Wednesday, December 09, 2009

Best Thing I Heard Today: Hawkwind doing "Spirit of the Age"

The lyrics in verse one have not been equaled. Equaled for what? Not sure, but they're in a class by themselves:

"I would've liked you to have been deep frozen too
and waiting still as fresh in your flesh for my return to Earth
But your father refused to sign the forms to freeze you
Let's see you'd be about 60 now,
and long dead by the time I return to Earth
My time held dreams were full of you,
as you were when I left; still underage
Your android replica is playing up again, it's no joke
When she comes she moans another's name
But that's the spirit of the age"

Not to belabor the point, but these guys sound like how I WISH Amon Duul II sounded. That's especially true of the Live Seventy Nine album, which is one monster moto-jam after another, and vocals that are much more unhinged than those in the above clip. Some quick digging reveals that I'm not the first person to hear some Kraut in the English Hawkwind. It's blitz!

I'd also like to note that, in the past year, two of Rolling Stone's "legacy" interviews have been with ex-members of Hawkwind--Lemmy and Ginger Baker. (They weren't in the band at the same time, true...) Unfortunately, Hawkwind didn't get a mention in "The Devil and Ginger Baker." The Lemmy interview mentioned Hawkwind, though, and also referred to Lemmy as a "Zelig-like figure." Other "Zelig-like" figures in that same issue were Paul Shaffer and Madonna. Granted, Madonna referred to HERSELF as Zelig, but still! Either the editors need to settle on some new cliches, or Hawkwind and Zelig are the real roots of rock 'n' roll. There are no other options.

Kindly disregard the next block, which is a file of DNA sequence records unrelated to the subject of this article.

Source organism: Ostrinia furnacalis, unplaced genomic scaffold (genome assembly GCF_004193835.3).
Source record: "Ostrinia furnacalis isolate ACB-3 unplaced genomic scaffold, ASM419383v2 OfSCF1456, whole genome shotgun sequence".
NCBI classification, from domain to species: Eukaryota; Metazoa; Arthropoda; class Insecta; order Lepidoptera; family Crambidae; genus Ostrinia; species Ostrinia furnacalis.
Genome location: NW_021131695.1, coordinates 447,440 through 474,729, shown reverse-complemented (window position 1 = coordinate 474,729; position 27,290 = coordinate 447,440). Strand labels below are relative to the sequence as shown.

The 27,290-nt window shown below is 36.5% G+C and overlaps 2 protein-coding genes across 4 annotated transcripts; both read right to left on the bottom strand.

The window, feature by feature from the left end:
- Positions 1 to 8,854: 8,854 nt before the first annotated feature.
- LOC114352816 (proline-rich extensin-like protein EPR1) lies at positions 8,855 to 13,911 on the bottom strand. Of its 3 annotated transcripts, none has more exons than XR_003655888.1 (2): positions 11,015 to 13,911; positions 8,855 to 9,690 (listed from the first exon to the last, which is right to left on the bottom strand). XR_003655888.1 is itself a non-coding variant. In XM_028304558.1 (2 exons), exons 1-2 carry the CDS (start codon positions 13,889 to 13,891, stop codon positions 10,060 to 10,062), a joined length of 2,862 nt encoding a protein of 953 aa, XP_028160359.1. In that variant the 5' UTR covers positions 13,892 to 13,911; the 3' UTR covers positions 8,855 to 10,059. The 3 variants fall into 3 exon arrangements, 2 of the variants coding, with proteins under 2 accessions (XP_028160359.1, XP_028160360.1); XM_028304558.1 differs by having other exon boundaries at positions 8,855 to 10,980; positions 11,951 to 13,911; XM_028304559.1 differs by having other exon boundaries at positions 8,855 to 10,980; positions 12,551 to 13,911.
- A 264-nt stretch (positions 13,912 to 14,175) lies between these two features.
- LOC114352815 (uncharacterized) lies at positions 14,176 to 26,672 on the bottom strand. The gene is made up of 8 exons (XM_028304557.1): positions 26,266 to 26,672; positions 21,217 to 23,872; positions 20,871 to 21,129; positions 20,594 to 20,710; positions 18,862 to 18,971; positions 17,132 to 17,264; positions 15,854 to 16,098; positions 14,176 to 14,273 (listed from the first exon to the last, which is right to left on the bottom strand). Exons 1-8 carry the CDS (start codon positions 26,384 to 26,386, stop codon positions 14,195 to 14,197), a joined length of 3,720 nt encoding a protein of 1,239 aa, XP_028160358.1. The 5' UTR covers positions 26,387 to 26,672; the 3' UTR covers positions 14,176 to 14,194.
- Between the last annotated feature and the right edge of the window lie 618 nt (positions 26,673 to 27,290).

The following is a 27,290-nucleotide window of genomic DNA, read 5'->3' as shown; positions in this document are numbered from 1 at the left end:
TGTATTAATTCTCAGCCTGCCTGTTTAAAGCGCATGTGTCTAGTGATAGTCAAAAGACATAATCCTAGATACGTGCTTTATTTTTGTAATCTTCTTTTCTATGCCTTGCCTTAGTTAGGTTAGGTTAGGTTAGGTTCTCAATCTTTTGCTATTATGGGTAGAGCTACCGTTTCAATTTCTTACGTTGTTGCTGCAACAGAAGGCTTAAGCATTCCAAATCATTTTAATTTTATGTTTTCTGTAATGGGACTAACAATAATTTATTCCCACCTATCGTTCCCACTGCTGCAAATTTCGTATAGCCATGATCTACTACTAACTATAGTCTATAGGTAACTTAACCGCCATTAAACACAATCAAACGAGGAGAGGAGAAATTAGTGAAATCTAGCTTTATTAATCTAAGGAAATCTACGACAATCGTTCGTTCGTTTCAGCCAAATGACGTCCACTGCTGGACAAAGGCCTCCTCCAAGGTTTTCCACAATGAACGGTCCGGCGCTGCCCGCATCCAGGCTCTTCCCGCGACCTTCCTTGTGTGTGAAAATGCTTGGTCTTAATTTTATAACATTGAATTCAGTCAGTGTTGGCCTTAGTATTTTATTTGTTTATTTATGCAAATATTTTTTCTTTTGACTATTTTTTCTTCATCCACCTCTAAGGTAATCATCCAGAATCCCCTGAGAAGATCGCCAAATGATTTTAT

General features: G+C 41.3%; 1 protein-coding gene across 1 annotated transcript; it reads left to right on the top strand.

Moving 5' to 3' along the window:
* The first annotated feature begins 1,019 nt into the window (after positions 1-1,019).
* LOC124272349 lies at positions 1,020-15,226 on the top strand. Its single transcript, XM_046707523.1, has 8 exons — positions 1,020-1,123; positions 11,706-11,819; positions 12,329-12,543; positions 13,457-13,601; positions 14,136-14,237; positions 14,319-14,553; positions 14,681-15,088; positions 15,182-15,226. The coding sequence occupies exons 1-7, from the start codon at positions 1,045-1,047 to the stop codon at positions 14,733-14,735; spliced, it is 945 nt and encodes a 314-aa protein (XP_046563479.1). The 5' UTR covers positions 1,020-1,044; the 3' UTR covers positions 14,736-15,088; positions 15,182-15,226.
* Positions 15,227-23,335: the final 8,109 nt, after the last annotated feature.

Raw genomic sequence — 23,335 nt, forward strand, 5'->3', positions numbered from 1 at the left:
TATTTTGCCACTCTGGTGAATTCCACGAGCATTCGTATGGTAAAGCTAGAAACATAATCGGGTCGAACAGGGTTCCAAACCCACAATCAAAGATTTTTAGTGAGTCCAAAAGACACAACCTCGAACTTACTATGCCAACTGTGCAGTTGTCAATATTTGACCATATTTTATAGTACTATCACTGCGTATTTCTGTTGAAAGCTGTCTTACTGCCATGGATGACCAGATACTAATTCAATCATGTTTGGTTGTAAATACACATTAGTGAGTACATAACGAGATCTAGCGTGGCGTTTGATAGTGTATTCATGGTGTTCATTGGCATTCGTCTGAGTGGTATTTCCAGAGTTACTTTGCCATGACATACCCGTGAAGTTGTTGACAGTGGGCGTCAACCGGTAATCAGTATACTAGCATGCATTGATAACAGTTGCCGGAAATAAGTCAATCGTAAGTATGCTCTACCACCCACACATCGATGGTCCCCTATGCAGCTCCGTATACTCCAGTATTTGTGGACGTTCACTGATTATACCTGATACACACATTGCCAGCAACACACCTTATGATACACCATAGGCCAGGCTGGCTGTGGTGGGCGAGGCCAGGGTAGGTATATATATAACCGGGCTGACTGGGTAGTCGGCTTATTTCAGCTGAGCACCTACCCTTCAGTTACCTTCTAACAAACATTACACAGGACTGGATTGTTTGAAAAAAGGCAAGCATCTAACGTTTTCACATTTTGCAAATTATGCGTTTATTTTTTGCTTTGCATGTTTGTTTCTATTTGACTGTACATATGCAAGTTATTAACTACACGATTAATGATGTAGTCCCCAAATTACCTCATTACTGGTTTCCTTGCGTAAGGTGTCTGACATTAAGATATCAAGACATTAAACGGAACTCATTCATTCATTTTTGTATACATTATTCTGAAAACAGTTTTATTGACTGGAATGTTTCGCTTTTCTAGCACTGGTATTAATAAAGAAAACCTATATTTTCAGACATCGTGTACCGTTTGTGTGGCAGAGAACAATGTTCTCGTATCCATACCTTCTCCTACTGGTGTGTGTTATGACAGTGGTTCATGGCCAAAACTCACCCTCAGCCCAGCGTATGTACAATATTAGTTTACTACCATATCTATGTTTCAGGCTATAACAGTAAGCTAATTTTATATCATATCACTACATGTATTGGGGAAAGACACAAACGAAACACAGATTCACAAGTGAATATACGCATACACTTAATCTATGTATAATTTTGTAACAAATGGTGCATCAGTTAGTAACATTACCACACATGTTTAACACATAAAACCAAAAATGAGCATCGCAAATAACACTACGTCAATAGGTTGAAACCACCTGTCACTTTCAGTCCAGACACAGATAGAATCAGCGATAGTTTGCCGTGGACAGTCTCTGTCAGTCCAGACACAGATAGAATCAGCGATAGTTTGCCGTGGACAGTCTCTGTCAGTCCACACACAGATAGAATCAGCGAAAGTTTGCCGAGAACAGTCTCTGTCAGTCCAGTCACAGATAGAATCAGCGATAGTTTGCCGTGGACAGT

Tuesday, December 08, 2009

Surfing with CryoShell

Allmusic's biggest failure may be that they don't have a proper biography of the band CryoShell. Of course, that's true of the band's website too, leading me to believe that CRYOSHELL ARE SHROUDED IN MYSTERY. Either that, or they're an Archies-like jingle machine for the LEGO corporation, a theory supported by this droll Wikipedia entry:

"Cryoshell is a Danish band best known for their work for Lego BIONICLE advertisements. Until their site changed its cover in promotion for their newest song, "Bye Bye Babylon", the site contained a strange and interesting story stub relating to a powerful biomechanical form in the Arctic, called the Cryoshell, from which the band may take its name. There were also fictional profiles of the three band members..."

Indeed, the most hilarious comment for the above-linked Youtube says, "I work at a LEGO store and this song KEEPS PLAYING in the Bionicle section. Good song when heard thru occasionally, not when you hear the chorus every 3 minutes for 5 hours straight!" Momentarily set aside the question of how huge the LEGO store must be to have a whole Bionicle section. You can really hear the pathos of the Common Man in commenter 902411's words, especially if you've ever worked retail.

I'm puzzled as to why the latest Bionicle jingle is a Babylon song. A cursory search turns up nothing in the Bionicle line of fine products that would support such imagery, but maybe I'm missing something (or maybe something's coming down the pike). The song does sound like what I imagine Bionicle fans hear when they're playing with their action figures or video games, i.e., an uninteresting Lacuna Coil knockoff, sung by a hot chick.